Gaslighting is a form of communication that deliberately sets out to make someone question their own reality. Ian Watson has written, “If you have to be persuaded, reminded, pressured, lied to, incentivized, coerced, bullied, socially shamed, guilt-tripped, threatened, punished, [or] criminalized ... if all of this is considered necessary to gain your compliance you can be absolutely certain that what is being promoted is not in your best interest.”

Examples of deliberately disingenuous marketing language include “World’s First ...” on products that are demonstrably not and “Made with Real ...”.

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One disingenuous attempt to deflect is to use the term “modern” as in “there is no modern slavery in our cocoa supply chain.” Modern slavery as opposed to “____” (fill in the blank) slavery ? The chattel slavery of the triangle trade? Biblical slavery – as in Exodus, Leviticus, and elsewhere? Are you a Jew or a Heathen in that scenario?

Slavery is slavery. Anyone who tries to convince you otherwise is wrong on many levels.

If someone attempts to deflect, ask them this simple question: “Would you agree to subject yourself (and/or your spouse/children/siblings) to those same working and living conditions?” If the answer is anything but “No!” – if there is any attempt to prevaricate or deflect or engage in verbal sophistry – beware: someone is trying to gaslight you.
Gaslighting Slavery
Updated August 30th. When leadership not only fails to lead, but - IMO – deliberately dissembles, what can we do?
What is modern slavery? - Anti-Slavery International
What is modern slavery and what forms of slavery exist today? Find out where modern slavery happens, the numbers behind it and who is affected.
A Modern Slavery
©1906 Henry Woodd Nevinson, in the public domain

8. Don’t conduct “business as usual” in Russia while they’re committing atrocities in Ukraine.

Another no-brainer.


brands and subsidiaries

One of the real challenges in maintaining a list like this is to unwrap and expose the fact that most cocoa/chocolate products are funneled through a relatively small number of companies. While many in the industry know about the mutually beneficial relationship between Tony’s Chocolonely and Barry Callebaut, most consumers probably are not. And these relationships matter.

For example, one company that earned the highest (green bunny) ranking on the 2020 Mighty Earth Easter Scorecard was Alter Eco. Alter Eco is a marketing company, they don’t actually manufacture the chocolate they sell. Manufacturing is done by Chocolats Halba, another green bunny company.

However – and this is a really big but that can neither be denied nor liked – Tony’s Chocolonely is on the green bunny list despite their relationship with Barry Callebaut (a yellow bunny company based on one self-reported criterion) – in other words, a participation award. At least IMO. And I get there are politics involved.

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Ask yourself the following: “Who manufactures the chocolate that The Endangered Species Chocolate Company sells?” and, “Who owns Green & Blacks?”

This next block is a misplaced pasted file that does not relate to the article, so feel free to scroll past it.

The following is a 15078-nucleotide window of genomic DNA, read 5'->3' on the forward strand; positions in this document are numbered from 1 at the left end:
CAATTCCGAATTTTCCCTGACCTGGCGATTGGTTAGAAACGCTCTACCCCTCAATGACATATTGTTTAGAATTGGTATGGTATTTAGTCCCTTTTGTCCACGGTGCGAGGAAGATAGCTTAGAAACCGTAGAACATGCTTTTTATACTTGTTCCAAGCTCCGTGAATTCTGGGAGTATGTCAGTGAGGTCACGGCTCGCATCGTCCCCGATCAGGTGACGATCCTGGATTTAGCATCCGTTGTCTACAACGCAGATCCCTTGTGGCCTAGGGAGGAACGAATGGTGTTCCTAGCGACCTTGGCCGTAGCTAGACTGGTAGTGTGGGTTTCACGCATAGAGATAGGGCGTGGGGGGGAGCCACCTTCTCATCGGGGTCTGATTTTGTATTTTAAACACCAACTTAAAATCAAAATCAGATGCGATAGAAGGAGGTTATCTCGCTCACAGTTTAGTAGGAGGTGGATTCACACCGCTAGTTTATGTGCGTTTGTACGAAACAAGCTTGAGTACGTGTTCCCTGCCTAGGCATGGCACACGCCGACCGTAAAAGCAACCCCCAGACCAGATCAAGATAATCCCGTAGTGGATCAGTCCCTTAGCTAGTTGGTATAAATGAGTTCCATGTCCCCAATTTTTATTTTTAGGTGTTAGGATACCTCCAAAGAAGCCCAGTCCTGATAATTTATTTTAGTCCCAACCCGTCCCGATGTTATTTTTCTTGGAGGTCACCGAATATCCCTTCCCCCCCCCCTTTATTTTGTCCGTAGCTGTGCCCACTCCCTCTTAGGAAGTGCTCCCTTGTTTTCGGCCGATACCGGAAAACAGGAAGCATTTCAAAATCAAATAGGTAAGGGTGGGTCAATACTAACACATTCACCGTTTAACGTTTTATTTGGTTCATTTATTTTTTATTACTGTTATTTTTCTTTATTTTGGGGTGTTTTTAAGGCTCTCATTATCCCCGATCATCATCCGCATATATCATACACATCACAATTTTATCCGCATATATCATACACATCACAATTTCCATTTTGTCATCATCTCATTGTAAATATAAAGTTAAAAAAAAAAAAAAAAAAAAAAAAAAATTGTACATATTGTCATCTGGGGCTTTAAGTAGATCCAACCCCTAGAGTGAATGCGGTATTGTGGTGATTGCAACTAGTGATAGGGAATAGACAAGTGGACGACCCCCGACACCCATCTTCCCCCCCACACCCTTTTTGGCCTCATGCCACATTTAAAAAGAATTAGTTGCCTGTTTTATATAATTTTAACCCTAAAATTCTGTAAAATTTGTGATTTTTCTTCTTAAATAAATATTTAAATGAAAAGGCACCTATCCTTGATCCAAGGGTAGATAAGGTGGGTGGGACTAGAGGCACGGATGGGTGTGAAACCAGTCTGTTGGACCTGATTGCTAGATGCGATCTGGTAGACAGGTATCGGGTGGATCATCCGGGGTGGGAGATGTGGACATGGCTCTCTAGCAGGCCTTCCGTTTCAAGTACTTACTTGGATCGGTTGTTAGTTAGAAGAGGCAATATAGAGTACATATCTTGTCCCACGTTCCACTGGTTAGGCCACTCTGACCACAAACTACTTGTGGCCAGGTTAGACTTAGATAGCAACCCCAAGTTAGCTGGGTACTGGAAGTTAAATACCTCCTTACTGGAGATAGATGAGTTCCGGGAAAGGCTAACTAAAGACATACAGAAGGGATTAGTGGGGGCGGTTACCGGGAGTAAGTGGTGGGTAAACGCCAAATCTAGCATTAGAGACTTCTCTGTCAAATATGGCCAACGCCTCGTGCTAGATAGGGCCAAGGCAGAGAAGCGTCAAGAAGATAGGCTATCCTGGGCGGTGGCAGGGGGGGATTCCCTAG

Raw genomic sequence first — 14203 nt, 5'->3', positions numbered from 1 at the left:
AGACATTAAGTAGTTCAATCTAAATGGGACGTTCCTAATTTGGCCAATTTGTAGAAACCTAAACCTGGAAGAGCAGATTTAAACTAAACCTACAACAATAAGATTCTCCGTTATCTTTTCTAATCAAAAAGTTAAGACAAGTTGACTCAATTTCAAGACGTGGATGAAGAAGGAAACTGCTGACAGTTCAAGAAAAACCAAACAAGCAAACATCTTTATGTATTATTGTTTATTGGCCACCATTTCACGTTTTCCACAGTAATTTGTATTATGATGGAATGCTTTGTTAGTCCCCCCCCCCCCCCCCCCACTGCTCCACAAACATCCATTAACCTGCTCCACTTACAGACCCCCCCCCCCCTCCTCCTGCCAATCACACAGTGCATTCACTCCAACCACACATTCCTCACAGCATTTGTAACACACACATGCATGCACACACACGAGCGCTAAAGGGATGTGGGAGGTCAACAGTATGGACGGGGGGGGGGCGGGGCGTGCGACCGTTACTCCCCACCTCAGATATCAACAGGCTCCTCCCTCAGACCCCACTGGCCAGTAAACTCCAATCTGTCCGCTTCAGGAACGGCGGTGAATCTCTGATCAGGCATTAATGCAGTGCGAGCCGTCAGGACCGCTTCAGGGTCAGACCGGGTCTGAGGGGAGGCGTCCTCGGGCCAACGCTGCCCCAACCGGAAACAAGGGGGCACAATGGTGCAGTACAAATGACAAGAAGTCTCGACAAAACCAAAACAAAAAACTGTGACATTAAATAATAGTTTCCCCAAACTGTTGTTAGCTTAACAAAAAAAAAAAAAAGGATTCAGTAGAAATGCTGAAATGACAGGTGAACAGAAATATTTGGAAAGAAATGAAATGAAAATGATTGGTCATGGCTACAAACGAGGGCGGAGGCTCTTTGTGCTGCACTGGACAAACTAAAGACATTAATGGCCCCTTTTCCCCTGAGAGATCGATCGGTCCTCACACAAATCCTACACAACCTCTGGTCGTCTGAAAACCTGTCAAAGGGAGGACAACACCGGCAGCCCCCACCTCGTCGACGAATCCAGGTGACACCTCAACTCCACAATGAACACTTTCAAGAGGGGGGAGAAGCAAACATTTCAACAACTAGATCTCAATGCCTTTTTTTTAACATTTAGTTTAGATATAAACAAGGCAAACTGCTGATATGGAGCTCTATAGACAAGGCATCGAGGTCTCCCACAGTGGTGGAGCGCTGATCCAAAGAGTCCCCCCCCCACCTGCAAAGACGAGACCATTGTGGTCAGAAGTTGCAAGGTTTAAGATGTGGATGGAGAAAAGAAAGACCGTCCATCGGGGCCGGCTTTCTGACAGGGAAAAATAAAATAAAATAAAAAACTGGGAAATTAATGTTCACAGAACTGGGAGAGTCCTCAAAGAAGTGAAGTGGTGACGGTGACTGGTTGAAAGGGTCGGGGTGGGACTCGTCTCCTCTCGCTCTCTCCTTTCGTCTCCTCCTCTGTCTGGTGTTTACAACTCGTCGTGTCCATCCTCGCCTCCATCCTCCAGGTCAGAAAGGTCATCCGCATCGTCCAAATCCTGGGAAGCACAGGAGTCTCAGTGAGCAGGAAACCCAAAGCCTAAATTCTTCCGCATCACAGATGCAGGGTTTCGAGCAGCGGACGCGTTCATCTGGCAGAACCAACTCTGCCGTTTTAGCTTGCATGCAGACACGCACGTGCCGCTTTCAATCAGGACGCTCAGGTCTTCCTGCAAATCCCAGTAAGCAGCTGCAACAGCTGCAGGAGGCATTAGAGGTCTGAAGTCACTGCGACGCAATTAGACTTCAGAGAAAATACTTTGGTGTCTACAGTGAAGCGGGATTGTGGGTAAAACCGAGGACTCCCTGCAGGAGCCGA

While there may be things to admire about those companies, without knowing the extent of their supply chain relationships how can we determine if they belong on a wicked bad list

further thinking and work

How to Support Work on the Blacklist

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Original image by Tim Mossholder / Unsplash

Just one of the question sets that need to be addressed is how to assess progress made towards goals set by companies.

  • How, for example, how (what process) should we, or even can we, use to factor in a company’s membership in the International Cocoa Initiative (ICI) or Cocoa and Forests Initiative (CFI), and how does that affect inclusion on the list?
  • Similarly, how do we factor in the implementation of any form of Child Labor Monitoring and Remediation System (CLMRS) and the language used to make the claim?
  • How do we factor in progress towards one or more of the United Nations Sustainable Development Goals (UN SDGs)?
  • How do we factor in other work aimed at remediating systemic climate, labor, and other issues?
  • ESG reporting?

I don’t have answers to these questions, today, as I engage in the creation of this list. I don’t know that the questions are answerable by one person. But they are questions I have been, and will continue, to ask.

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And if there is one thing I have learned over the past twenty-plus years working in cocoa and chocolate, it is that the short answer to almost every question is, “It depends.”

other reference sources

the wicked good (& the wicked bad & the fug ugly)

In doing the research on this list, it occured to me there needs to be a guide to the guides. There appear to be literally hundreds of them (Google returns over 10 million hits on a search on “ethical chocolate list”). Some of them appear to be written by groups with serious journalistic and research creds – many are not,

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Mention on the following list does not necessarily constitute endorsement of the opinions expressed by the authors and/or publishers of the linked resource – with the exception of entries linking to articles on TheChocolateLife, of course. I heartily endorse my own opinions. YMMV. Form your own opinions.
Because Wikipedia is never enough!
World Cocoa Foundation membership list
International Rights Advocates
Slave Free Chocolate
Mighty Earth
Pono Cocoa (Have You Been Ponoed?) on TCL
Green Matters
Ethical Consumer
Good Shopping Guide
Eating Well
Grist
Candy Industry 2022 Top 100
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If you have a company/group/resources you think should be added to one of these lists leave it in the comments with reasons.
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If you believe there is an error of attribution or misattribution, please communicate about it in the comments section, with reasons for why you think there is an error, so there is a public record of the dialog.